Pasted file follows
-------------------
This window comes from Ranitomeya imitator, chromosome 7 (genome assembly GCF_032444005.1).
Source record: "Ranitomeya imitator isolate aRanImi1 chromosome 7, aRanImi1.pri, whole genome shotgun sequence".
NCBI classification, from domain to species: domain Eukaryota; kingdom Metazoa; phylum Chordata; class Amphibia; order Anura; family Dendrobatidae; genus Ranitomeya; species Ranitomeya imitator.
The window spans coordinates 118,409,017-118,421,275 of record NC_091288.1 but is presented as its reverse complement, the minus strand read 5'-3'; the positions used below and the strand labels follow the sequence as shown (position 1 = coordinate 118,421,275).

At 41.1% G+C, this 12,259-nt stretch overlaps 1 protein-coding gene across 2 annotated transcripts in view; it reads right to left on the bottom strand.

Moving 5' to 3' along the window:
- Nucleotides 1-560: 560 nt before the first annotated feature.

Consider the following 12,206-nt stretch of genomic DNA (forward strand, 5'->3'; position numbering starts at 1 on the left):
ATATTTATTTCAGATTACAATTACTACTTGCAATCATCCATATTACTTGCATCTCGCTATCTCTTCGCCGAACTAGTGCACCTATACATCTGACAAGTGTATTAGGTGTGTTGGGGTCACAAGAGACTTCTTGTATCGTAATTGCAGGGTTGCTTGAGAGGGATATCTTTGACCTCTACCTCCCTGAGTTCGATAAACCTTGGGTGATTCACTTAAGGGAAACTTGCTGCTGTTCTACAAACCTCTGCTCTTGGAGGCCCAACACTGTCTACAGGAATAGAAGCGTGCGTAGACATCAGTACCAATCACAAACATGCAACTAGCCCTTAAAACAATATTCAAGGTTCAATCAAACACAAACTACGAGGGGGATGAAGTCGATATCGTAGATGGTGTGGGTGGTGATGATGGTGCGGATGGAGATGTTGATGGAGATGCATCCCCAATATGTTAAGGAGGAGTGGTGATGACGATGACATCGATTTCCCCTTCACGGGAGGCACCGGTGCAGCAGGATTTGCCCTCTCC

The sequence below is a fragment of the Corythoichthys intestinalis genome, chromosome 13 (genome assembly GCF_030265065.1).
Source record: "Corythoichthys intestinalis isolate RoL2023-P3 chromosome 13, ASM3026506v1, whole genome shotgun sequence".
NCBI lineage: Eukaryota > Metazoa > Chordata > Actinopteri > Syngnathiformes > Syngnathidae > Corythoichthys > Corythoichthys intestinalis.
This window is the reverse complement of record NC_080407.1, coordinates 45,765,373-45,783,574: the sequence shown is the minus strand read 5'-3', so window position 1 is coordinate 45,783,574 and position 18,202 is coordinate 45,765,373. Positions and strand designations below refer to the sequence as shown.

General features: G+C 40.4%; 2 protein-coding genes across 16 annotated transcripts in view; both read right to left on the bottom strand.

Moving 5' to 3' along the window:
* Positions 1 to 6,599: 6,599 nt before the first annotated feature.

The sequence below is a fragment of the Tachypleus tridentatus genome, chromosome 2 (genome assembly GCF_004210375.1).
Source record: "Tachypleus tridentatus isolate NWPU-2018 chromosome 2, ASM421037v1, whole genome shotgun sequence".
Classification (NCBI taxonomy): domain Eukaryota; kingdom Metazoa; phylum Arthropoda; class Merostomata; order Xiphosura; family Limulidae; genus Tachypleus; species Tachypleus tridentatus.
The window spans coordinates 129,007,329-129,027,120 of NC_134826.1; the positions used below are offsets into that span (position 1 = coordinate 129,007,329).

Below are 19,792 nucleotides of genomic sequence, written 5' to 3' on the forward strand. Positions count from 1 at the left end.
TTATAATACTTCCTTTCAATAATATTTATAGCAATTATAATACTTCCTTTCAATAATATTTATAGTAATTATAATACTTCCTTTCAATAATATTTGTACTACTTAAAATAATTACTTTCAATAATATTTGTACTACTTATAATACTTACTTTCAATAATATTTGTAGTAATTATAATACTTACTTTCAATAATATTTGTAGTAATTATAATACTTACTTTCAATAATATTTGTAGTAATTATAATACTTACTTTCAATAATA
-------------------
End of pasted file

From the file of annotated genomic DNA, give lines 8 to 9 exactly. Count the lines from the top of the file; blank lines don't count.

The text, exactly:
Consider the following 12,206-nt stretch of genomic DNA (forward strand, 5'->3'; position numbering starts at 1 on the left):
ATATTTATTTCAGATTACAATTACTACTTGCAATCATCCATATTACTTGCATCTCGCTATCTCTTCGCCGAACTAGTGCACCTATACATCTGACAAGTGTATTAGGTGTGTTGGGGTCACAAGAGACTTCTTGTATCGTAATTGCAGGGTTGCTTGAGAGGGATATCTTTGACCTCTACCTCCCTGAGTTCGATAAACCTTGGGTGATTCACTTAAGGGAAACTTGCTGCTGTTCTACAAACCTCTGCTCTTGGAGGCCCAACACTGTCTACAGGAATAGAAGCGTGCGTAGACATCAGTACCAATCACAAACATGCAACTAGCCCTTAAAACAATATTCAAGGTTCAATCAAACACAAACTACGAGGGGGATGAAGTCGATATCGTAGATGGTGTGGGTGGTGATGATGGTGCGGATGGAGATGTTGATGGAGATGCATCCCCAATATGTTAAGGAGGAGTGGTGATGACGATGACATCGATTTCCCCTTCACGGGAGGCACCGGTGCAGCAGGATTTGCCCTCTCC